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Remembering Ahanagran: A History of Stories Paperback – December 1, 2003


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Product Details

  • Paperback: 320 pages
  • Publisher: University of Washington Press; 1st Pbk. Ed edition (December 1, 2003)
  • Language: English
  • ISBN-10: 0295983558
  • ISBN-13: 978-0295983554
  • Product Dimensions: 9.1 x 5.9 x 0.8 inches
  • Shipping Weight: 12.8 ounces (View shipping rates and policies)
  • Average Customer Review: 4.0 out of 5 stars  See all reviews (2 customer reviews)
  • Amazon Best Sellers Rank: #278,397 in Books (See Top 100 in Books)

Editorial Reviews

Review

Richard White gives us a beautifully rendered account of his mother’s life, tracing her journey as a young girl from Ireland toward the new identities she forged for herself in Boston and Chicago. Subtly weaving memory and history to suggest how the two reinforce but also challenge each other, Remembering Ahanagran is a powerful meditation on the immigrant experience in America. It is an absolutely wonderful book.

(William Cronon)

In this brilliant book, Richard White proves that he is not only one of the finest historians in America but also one of the most eloquent and ambitious. Through a loving but clear—eyed examination of the tales his immigrant mother tells of her early life in Ireland and the United States, he has managed to uncover a host of surprising truths—-about his own family, about the complex, often poignant relationship between history and memory, and about what it means to be an American.

(Geoffrey C. Ward)

Remembering Ahanagran is a rare and remarkable achievement: a book that carries as great a charge in emotional power as it does in intellectual energy. Sara Walsh’s ‘memory’ and Richard White’s ‘history’ travel through terrain from the most urgent American concerns of immigration and intermarriage to the most elemental, universal issues of love and death. This book gives its readers access to the company of two people with extraordinary gifts for life’s basic enterprise: taking in experience, and making sense of it.

(Patricia Nelson Limerick)

With equal and equally tender respect for document, memory, and lore, Richard White recreates and joins his Irish and his Jewish ancestry. An extraordinary book.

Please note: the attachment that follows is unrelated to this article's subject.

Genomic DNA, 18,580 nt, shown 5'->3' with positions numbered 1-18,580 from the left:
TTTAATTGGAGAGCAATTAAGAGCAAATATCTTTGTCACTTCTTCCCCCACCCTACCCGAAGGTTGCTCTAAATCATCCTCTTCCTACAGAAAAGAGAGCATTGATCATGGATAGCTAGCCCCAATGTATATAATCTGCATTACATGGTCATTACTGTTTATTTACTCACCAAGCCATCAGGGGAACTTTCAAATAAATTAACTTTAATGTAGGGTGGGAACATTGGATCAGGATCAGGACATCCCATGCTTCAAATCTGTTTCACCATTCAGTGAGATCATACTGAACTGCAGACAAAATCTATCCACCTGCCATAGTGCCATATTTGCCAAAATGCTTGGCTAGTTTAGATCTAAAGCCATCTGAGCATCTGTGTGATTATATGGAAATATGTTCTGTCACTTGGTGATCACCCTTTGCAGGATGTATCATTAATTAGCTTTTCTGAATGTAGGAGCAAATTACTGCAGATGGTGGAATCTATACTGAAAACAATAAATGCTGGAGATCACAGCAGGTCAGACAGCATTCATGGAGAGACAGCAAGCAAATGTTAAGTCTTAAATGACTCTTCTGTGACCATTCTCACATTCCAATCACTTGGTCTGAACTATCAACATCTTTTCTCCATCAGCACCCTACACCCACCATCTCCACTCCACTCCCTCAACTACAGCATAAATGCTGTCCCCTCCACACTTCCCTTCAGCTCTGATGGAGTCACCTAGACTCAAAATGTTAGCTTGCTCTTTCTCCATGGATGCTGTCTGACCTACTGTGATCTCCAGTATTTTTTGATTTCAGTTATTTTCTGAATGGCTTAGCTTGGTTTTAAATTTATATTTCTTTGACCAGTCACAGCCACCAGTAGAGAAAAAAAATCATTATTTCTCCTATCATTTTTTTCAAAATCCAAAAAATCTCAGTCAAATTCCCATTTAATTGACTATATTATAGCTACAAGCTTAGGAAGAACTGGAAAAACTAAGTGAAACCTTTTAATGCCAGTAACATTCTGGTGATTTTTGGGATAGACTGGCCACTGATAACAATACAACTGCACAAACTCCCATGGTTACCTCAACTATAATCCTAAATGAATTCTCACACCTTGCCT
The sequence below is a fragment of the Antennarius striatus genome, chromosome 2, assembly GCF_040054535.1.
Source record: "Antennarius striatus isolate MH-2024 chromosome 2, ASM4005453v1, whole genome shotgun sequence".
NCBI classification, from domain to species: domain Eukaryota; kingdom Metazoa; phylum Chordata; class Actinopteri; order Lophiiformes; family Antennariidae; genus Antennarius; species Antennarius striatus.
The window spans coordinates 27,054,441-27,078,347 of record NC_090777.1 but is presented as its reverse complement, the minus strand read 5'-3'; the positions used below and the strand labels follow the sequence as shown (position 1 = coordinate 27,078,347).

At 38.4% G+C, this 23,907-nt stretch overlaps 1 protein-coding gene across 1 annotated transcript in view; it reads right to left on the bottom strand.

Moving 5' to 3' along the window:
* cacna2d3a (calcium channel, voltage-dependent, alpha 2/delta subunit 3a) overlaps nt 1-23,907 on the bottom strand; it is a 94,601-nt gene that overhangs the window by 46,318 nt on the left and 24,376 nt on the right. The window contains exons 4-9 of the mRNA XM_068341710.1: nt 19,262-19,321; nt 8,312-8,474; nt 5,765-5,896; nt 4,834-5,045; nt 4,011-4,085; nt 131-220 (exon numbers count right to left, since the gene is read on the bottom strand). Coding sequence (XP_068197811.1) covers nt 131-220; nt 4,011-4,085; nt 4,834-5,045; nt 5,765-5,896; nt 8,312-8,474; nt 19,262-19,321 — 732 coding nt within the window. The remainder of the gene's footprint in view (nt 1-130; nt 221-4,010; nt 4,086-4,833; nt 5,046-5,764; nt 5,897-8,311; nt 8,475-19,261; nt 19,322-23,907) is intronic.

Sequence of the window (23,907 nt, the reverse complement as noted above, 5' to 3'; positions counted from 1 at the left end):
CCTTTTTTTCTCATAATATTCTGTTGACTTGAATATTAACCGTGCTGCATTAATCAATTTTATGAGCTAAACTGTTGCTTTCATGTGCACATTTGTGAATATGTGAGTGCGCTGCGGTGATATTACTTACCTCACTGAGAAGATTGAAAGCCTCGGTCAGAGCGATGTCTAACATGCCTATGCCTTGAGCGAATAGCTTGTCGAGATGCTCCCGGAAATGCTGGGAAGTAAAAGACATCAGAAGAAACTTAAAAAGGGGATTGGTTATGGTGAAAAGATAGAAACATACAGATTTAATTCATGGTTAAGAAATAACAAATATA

(Lore Segal)

Book Description

An eminent historian examines the dialogue between history and memory while uncovering the story of his Irish mother’s life

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2 of 2 people found the following review helpful By anne on February 6, 2002
Format: Paperback
this was recently read on our WPRadio Chapter - A story that a son rediscovers the journey of his mother, a most naive Irish girl who lands in Chicago, about all those she lives with and then later of his father - who she only met 2 times before he proposed and she accepted - he tells it so tenderly. the father's family is Jewish and hers, Irish Catholic- and in that era, a forbidden match. but his mother Sarah finds her way in life overcoming many losses of relations with their disapproval- on both sides - he discovers who they were and writes it with a way of seeing then and now and all the weaving of the many characters that we all find in our family history. I loved it and want to buy a copy to keep and reread.
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5 of 7 people found the following review helpful By John L Murphy TOP 500 REVIEWERVINE VOICE on January 7, 2006
Format: Paperback
This is the same book published in hardcover with a different cover and the subtitle "storytelling in a family's past."

I did not find White's actual content all that engrossing. His historian's determination to separate fact from his mother's "storytelling" embellishments or lacunae follow the usual patterns of such explorations into the clash of contrasts. The Irish mom-meets-Jewish American dad that gave birth to White appealed to me, but reading the pages of life in Chicago in the 30s vs. his father's military stint made this book little different than a self-penned history of one's family by the designated genealogist in the clan. White does write considerably better than such amateurs, but what he writes about does not rise above the mundane or the all-too-familiar tales of peasant agitation, the old IRA, and the leaving of the village for the big city.

His eye occasionally gleans the telling detail, regardless. A petition for citizenship reveals that the husband does not know his wife's birthday, and his guess is off three years. His mother is asked as a 16-year-old at entrance to the country if she was a polygamist. The legend of St Rita, patron of the Chicago parish his family lived in tells in its own moral that God shapes you up only then to kill you off. Jack Benny and Father Coughlan were the radio shows one never missed on Sunday.

One detail shows an error on White's part: on pg. 23 he claims that his relatives had their baptismal names "Gaelicized" by the priest as Helen-Hellena and William-Guilielmo, but surely this is the customary Latinization found on many Catholic documents rather than a return to the Irish which would make Eileen and Liam?
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